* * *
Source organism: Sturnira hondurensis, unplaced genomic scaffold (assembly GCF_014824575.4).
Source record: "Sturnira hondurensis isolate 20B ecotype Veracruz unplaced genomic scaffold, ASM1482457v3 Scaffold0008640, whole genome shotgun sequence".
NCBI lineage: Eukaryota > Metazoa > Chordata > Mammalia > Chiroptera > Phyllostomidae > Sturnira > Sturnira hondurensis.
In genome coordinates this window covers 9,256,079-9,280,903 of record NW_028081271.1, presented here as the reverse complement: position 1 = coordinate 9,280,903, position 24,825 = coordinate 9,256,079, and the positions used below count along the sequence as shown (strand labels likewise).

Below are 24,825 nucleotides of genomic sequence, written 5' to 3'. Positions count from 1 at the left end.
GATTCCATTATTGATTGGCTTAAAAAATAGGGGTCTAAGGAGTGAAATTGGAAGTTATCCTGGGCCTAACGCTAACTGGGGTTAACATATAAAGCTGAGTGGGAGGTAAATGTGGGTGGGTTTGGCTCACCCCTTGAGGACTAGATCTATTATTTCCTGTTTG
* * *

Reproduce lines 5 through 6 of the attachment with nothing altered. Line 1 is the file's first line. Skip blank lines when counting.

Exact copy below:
Below are 24,825 nucleotides of genomic sequence, written 5' to 3'. Positions count from 1 at the left end.
GATTCCATTATTGATTGGCTTAAAAAATAGGGGTCTAAGGAGTGAAATTGGAAGTTATCCTGGGCCTAACGCTAACTGGGGTTAACATATAAAGCTGAGTGGGAGGTAAATGTGGGTGGGTTTGGCTCACCCCTTGAGGACTAGATCTATTATTTCCTGTTTG